Rotorua people will not get their say on whether they want fluoride in their water.
Rotorua District councillors last night voted 7-6 against holding a referendum during the local body elections later this year.
Eastside residents will also not have their water chlorinated after councillors voted against it.
Water was the subject of two heated debates at last night council’s meeting. Debate on the fluoride referendum attracted about 30 members of the public including Lakes District Health Board members.
The debate was prompted by a submission to the council’s annual plan by board member Rob Vigor Brown who had asked for a binding referendum.
He said Rotorua had the second worst oral health rate for 5-year-olds in New Zealand and only 15 per cent of Maori children under the age of five had no fillings in their teeth compared to 66 per cent in Waitemata.
Several councillors supported the referendum including Mike McVicker who proposed it.
Deputy mayor Trevor Maxwell said the issue would just keep coming up and it should be left to Rotorua residents to decide.
“This is the third time this has come up and it is going to come up more and more. There’s no doubt it’s going to be an election issue.”
Debate also surrounded how the referendum would be held and whether there was any way council would know from the results which residents in each of the 10 water supply areas wanted fluoridation.
Councillor Charles Sturt said the call for fluoridation was politically motivated and there had been no “major cry” for it. Councillor Russell Judd said he would not support any referendum at the cost of ratepayers.
“If I want more fluoride in my diet I will swallow some of my toothpaste.”
Mr Vigor Brown told the Daily Post he was disappointed a referendum would not be held but said the fight was not over yet.
“Seven councillors have ignored the most significant health issue of our community. This issue is not going to go away.”
Meanwhile, the council’s proposal to chlorinate the Eastern suburbs water supply also didn’t get the green light.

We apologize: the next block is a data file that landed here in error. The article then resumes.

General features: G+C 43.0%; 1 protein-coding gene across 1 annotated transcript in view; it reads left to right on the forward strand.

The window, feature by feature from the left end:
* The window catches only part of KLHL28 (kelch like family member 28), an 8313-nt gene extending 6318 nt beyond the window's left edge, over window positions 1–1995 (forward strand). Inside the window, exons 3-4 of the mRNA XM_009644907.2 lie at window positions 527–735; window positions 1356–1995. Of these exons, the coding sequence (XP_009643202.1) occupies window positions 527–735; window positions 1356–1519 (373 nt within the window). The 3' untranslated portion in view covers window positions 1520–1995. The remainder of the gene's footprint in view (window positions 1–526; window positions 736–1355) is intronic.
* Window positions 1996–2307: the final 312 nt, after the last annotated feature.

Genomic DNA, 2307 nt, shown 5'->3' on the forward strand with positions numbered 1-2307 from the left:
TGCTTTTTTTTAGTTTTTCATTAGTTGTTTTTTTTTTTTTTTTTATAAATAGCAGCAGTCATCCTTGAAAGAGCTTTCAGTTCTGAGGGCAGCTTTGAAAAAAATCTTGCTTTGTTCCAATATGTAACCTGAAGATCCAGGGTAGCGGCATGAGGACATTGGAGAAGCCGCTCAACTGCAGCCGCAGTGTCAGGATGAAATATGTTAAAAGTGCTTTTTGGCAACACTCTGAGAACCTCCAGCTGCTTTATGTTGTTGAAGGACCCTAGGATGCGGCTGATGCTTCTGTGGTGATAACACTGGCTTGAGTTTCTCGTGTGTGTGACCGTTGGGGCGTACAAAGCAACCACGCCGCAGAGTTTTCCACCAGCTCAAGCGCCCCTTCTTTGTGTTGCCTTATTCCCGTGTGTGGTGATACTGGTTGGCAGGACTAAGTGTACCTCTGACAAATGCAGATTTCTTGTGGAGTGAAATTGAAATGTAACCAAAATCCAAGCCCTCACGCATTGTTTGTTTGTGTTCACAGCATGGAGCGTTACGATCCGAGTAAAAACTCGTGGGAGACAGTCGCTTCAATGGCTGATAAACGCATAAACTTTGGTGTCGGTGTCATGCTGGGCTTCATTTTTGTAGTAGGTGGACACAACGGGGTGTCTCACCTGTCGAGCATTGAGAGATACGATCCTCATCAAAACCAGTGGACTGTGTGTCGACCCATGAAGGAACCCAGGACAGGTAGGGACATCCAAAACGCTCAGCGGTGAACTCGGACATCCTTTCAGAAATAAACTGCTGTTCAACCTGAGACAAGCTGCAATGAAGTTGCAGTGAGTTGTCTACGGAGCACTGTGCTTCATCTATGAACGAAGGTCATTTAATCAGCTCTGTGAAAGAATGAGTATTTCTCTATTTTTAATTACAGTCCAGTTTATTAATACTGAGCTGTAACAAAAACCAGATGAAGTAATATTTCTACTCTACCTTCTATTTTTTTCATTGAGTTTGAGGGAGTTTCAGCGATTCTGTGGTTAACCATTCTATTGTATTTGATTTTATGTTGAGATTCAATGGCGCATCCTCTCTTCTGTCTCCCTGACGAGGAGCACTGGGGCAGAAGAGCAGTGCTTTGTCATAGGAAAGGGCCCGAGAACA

The supply, like most of the other nine in the city, is sourced from natural springs.
The Eastern Suburbs water supply is the only one not chlorinated.
Council officers said adding chlorine to the supply would make sure it met strict new health standards by reducing the risk of bacteria and viruses and contamination.
Four Lynmore women, calling themselves the “silent protesters” were at the meeting, opposing the move to chlorinate.
At one stage the women held up signs saying “rubbish” – an action which Rotorua mayor Kevin Winters warned them against doing again.
Councillors argued about whether Eastside residents wanted their water supply chlorinated and whether the evidence showed that adding the chemical would reduce diseases like giardia or chryptosporidium.
Councillor Glenys Searancke said this was an issue of “public health”.
While the eastern suburbs’ water supply will not be chlorinated, councillors voted in favour of other treatment going ahead including applying UV light to the water at its source.
Once that treatment is installed councillors want all water supplies reviewed to determine if chlorine is still needed.
Protester Suzanne Mexted-Dykes told the Daily Post she was pleased her water would not be chlorinated.
“Common sense has prevailed.”